Foster Wheeler says the environment was a challenge. “The region is primarily uninhabited desert, with the terrain varying from tall sand dunes formed from the predominant southwest and northeast winds, through different mountain plateaux, across rugged falaises (sharp 200 m-high, cliff-like escarpments), to valleys and dry riverbeds or wadis.

“The Southern Fields are also located in the Ahaggar National Park, an area of environmental sensitivity with numerous historic and archaeological sites and an old palm oasis. In addition, In Salah is one of the warmest inhabited places on earth, with summer temperatures peaking at 63°C.”

Foster Wheeler says that developing pipeline routings through the multi-faceted terrain involved the latest satellite imagery, aerial survey and software technologies for producing detailed topographical terrain mapping.

“The Southern Fields project covers an overall area of 2,000 sq km and the pipelines constitute around half of the overall project cost, so it is vital to get the routing right. ISG pre-FEED work had already resulted in the acquisition of a considerable volume of geo-referenced data. Using Esri ArcGIS software, we developed this and subsequent data into a geographical information system model which will eventually be passed onto the engineering, procurement and construction (EPC) contractor,” says Foster Wheeler.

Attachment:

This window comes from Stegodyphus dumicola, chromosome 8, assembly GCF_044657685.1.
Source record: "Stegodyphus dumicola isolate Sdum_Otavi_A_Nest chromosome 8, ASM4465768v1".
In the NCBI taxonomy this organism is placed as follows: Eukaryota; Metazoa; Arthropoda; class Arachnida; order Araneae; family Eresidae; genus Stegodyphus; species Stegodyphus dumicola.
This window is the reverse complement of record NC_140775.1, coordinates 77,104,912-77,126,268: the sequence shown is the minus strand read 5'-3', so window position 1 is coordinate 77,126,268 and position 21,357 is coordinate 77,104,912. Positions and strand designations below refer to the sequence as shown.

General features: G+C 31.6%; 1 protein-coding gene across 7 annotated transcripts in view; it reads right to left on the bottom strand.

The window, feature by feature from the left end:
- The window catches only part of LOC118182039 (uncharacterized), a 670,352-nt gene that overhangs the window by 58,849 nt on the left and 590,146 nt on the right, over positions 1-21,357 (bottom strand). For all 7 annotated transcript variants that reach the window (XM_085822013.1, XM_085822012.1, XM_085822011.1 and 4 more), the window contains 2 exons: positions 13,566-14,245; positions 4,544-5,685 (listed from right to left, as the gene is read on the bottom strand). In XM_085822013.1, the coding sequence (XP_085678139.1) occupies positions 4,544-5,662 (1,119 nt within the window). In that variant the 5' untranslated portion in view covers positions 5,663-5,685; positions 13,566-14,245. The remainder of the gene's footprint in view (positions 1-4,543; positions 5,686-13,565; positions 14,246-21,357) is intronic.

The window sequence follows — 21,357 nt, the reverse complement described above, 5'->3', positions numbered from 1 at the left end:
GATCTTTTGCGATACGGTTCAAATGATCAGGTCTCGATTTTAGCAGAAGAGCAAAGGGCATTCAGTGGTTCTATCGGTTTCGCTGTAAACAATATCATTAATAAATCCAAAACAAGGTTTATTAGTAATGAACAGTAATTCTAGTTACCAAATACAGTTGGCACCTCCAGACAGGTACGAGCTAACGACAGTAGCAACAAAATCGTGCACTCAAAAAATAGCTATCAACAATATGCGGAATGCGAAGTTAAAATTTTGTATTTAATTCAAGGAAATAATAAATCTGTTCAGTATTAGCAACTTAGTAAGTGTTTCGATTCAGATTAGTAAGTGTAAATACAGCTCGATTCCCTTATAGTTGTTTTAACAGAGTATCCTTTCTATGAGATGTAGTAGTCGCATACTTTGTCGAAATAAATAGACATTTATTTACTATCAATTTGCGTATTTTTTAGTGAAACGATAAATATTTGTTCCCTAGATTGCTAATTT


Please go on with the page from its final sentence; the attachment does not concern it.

According to Foster Wheeler, a particular challenge during the FEED was the optimisation of the pipeline route.

The company says “In addition to a comprehensive land-based terrain evaluation survey by specialists in geology, geotechnical engineering and geo-hazard risks, a full aerial light detection and ranging (LiDAR) survey of the project area allowed for extensive review of the pipeline routes, taking into account both geotechnical and topographic assessments of the area in addition to the environmental constraints.

“LiDAR technology uses pulses of laser light striking the surface of the earth and measures the time of pulse return to produce a geo-referenced file, used for identification of broad land use or surface features.

“Pipeline construction is greatly affected by the operating constraints of plant and machinery, with side slope being of particular interest, impacting the choice of pipeline route,” added the company.

Mr Keddam says that the pipeline corrosion issue, caused by the presence of CO2, was addressed by using pipe that was 13 per cent chrome.